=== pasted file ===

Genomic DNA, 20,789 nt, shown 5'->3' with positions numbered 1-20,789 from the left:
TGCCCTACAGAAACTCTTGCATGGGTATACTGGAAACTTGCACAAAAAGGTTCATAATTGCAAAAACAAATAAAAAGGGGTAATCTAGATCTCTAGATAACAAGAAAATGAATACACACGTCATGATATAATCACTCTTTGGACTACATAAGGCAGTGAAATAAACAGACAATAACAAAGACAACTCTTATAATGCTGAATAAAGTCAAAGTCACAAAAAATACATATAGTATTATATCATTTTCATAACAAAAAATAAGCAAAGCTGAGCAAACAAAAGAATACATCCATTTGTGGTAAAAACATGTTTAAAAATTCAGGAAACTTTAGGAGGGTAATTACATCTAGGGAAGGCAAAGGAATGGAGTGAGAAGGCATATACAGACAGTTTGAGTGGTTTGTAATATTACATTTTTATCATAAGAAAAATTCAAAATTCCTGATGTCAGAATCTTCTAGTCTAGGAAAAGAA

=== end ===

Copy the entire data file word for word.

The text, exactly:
Genomic DNA, 20,789 nt, shown 5'->3' with positions numbered 1-20,789 from the left:
TGCCCTACAGAAACTCTTGCATGGGTATACTGGAAACTTGCACAAAAAGGTTCATAATTGCAAAAACAAATAAAAAGGGGTAATCTAGATCTCTAGATAACAAGAAAATGAATACACACGTCATGATATAATCACTCTTTGGACTACATAAGGCAGTGAAATAAACAGACAATAACAAAGACAACTCTTATAATGCTGAATAAAGTCAAAGTCACAAAAAATACATATAGTATTATATCATTTTCATAACAAAAAATAAGCAAAGCTGAGCAAACAAAAGAATACATCCATTTGTGGTAAAAACATGTTTAAAAATTCAGGAAACTTTAGGAGGGTAATTACATCTAGGGAAGGCAAAGGAATGGAGTGAGAAGGCATATACAGACAGTTTGAGTGGTTTGTAATATTACATTTTTATCATAAGAAAAATTCAAAATTCCTGATGTCAGAATCTTCTAGTCTAGGAAAAGAA